supplemented the ordinary school system. Those who have seen the technical school buildings erected in recent years in our larger cities may well express surprise at the cheerful and generous liberality shown in providing this class of training. From an economic point of view it is money well spent, adding to the comfort of life, increasing the efficiency of the citizen and furnishing interesting occupation for thousands who would otherwise go out into the world without any special training or qualification for useful callings.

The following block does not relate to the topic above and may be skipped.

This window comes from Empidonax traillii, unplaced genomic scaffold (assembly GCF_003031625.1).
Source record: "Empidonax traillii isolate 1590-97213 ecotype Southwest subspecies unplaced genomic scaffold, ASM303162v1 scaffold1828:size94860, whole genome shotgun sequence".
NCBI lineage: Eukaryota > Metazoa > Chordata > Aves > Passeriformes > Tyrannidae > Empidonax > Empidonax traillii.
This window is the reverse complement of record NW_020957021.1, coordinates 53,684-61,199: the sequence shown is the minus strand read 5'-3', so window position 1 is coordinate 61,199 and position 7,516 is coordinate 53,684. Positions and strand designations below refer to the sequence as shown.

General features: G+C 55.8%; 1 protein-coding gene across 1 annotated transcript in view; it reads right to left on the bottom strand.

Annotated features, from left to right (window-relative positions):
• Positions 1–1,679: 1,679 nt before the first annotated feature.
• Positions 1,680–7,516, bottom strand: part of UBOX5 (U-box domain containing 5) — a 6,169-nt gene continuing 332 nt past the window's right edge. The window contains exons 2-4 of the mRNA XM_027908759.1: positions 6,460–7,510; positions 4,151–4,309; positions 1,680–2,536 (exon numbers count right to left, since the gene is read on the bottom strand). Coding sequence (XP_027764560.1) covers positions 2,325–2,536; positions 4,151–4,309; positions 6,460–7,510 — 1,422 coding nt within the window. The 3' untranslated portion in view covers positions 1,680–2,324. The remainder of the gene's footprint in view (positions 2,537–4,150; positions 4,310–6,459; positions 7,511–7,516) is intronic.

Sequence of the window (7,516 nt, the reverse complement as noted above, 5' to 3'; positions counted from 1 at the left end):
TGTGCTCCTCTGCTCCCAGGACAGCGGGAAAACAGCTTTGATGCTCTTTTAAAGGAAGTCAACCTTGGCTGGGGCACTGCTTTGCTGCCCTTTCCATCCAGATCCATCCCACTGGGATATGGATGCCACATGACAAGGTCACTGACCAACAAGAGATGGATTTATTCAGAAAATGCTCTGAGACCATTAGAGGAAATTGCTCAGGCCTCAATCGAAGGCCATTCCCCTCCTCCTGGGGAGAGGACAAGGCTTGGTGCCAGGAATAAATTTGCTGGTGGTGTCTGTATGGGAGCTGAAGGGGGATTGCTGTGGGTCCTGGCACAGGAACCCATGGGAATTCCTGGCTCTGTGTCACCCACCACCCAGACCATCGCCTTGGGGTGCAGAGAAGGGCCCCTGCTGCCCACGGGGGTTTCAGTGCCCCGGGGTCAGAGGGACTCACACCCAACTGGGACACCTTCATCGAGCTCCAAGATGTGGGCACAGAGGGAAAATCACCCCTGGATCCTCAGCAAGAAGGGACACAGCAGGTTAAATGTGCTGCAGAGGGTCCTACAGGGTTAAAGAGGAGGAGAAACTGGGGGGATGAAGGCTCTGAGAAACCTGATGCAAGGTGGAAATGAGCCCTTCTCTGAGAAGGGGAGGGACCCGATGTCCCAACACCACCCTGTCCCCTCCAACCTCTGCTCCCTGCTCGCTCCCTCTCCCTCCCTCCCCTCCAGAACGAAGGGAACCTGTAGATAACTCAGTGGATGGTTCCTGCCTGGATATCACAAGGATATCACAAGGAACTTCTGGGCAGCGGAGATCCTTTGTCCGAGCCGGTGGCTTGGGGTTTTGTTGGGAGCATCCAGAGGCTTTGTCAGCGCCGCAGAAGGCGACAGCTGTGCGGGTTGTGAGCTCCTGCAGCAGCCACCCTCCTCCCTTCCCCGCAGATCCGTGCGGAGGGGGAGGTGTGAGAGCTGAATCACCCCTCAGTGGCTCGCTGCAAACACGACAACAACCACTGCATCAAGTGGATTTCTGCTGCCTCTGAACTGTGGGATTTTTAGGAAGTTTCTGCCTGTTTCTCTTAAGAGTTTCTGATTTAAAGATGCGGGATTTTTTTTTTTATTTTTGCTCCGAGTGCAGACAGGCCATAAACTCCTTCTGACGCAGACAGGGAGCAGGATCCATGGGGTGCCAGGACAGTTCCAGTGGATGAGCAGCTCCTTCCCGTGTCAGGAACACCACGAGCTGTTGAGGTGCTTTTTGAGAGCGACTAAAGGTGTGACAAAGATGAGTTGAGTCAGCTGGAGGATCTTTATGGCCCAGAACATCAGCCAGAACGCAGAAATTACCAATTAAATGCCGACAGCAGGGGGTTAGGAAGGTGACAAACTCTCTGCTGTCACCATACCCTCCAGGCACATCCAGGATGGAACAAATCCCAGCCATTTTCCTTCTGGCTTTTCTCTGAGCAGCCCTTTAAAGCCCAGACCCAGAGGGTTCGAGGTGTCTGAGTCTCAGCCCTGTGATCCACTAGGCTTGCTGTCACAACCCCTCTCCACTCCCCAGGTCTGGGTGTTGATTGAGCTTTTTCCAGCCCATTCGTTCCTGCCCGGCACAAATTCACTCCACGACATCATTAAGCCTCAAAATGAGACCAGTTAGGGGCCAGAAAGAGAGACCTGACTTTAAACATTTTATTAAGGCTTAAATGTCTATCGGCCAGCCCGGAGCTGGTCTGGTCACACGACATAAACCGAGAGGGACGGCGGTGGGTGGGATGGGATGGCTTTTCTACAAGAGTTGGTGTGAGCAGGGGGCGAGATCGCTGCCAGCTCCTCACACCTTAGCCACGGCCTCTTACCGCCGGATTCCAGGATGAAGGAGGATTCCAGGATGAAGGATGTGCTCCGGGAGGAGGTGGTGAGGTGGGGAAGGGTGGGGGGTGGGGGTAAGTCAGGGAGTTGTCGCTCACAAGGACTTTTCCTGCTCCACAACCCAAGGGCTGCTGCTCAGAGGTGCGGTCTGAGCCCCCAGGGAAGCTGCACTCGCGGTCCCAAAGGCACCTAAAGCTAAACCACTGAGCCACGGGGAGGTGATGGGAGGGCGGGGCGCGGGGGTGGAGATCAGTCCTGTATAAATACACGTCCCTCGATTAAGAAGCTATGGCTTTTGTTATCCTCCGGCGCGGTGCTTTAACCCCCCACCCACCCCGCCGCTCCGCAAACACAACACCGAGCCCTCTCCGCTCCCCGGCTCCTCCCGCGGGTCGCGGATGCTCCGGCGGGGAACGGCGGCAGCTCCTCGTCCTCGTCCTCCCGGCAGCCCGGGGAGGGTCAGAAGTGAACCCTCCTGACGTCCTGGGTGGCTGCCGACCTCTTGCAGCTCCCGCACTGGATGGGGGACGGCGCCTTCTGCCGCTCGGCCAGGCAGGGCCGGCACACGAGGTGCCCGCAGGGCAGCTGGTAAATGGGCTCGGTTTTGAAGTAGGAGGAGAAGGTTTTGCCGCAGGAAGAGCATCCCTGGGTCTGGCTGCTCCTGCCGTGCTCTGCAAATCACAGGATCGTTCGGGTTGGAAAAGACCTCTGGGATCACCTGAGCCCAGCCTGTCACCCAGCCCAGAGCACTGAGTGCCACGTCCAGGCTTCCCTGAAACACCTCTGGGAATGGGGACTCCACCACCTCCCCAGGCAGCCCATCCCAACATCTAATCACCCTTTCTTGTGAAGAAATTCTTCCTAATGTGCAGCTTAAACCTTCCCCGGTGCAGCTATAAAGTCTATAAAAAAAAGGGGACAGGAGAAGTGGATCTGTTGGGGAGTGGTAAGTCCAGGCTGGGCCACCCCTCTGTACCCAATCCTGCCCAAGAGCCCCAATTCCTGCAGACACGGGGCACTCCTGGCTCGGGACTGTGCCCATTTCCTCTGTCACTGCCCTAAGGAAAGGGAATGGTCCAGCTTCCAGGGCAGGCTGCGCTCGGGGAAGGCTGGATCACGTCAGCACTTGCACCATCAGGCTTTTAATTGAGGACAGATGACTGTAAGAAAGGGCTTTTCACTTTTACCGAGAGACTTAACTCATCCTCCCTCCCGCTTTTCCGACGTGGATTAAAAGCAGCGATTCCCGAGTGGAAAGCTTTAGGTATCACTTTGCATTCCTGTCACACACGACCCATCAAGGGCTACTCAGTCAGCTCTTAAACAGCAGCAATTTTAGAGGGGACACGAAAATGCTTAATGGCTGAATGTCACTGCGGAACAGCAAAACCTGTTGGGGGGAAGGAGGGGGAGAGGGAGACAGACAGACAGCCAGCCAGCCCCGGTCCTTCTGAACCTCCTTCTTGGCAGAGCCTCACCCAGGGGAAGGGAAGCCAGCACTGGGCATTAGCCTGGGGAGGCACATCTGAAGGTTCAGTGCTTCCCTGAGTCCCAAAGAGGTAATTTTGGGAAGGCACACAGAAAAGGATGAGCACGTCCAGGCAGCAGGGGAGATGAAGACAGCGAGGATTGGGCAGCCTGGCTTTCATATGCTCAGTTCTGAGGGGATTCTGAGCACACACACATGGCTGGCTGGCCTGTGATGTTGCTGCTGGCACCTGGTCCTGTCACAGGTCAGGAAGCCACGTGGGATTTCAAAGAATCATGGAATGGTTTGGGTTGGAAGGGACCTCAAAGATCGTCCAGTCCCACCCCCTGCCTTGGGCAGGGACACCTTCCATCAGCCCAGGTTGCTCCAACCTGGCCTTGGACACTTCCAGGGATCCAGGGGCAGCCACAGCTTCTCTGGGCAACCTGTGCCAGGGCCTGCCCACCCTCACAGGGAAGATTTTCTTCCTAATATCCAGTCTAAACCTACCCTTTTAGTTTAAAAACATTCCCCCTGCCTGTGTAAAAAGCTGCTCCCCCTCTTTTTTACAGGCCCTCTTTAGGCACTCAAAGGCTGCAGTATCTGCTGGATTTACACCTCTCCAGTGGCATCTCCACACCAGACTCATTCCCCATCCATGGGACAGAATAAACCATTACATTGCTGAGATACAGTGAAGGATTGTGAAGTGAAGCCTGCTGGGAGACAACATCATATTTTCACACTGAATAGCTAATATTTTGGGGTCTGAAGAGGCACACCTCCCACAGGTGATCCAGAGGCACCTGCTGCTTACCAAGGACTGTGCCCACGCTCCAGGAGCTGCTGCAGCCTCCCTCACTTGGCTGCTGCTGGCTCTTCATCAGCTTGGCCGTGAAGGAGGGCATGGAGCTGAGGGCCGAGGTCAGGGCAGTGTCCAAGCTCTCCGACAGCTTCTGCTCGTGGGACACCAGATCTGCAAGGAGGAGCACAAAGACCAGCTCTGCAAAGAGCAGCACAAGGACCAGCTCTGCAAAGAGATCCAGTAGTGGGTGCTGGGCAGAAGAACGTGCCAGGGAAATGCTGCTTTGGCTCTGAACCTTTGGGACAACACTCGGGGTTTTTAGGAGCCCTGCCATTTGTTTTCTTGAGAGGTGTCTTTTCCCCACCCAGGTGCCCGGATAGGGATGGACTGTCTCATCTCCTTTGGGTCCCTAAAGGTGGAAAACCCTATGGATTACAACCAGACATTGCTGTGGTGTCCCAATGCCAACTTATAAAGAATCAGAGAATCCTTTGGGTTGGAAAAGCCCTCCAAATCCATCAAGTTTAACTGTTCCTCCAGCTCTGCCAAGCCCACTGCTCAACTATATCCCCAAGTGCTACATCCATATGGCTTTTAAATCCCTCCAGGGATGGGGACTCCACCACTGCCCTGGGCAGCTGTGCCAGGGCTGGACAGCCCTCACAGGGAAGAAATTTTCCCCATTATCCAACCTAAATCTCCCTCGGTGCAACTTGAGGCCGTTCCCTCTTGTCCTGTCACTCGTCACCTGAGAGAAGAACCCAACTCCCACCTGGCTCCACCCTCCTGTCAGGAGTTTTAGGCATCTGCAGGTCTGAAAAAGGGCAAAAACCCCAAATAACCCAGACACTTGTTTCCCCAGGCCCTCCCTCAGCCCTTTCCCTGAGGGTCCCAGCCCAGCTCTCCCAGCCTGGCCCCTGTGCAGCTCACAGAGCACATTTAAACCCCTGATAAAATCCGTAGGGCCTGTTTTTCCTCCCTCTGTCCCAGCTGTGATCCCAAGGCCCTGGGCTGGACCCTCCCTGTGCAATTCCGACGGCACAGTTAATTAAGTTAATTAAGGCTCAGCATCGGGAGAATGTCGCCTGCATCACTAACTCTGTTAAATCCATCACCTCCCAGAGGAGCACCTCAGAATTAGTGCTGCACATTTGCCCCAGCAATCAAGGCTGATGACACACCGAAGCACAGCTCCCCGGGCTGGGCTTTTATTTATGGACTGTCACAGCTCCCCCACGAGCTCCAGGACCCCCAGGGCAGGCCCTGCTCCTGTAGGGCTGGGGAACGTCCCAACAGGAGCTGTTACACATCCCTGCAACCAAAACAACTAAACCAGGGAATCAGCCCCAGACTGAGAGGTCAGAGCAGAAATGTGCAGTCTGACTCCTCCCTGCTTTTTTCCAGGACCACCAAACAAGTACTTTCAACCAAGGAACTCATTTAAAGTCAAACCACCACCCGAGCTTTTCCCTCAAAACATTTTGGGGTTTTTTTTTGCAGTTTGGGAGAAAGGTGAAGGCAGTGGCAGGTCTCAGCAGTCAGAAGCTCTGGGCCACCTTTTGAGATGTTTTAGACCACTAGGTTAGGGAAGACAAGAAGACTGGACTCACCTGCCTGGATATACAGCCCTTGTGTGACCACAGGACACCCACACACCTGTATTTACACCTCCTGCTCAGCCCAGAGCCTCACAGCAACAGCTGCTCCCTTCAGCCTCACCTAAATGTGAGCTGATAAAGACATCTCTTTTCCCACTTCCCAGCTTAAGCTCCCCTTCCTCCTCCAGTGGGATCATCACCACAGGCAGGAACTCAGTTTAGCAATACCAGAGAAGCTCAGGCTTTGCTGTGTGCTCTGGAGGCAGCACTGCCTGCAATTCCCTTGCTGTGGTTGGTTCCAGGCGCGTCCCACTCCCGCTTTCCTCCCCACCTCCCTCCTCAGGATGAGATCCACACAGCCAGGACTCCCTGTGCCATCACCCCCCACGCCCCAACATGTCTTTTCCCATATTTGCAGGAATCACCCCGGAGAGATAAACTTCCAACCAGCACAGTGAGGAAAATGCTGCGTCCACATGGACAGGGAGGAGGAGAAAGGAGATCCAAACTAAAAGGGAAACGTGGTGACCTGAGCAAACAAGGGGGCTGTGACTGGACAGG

Space will not permit of a more extended view of the school system of Ontario. It is doubtful if any quarter of the world with the same peculiar conditions to meet can furnish an example of wiser or a more efficient method of securing due education for the youth of the land.
Before closing this chapter the writer desires to call attention to what he cannot help feeling is one grave defect in our educational system and that is the absence of regular, frequent and systematic instruction in the text of the books of the Bible. In doing so I wish to be understood as expressing my own opinion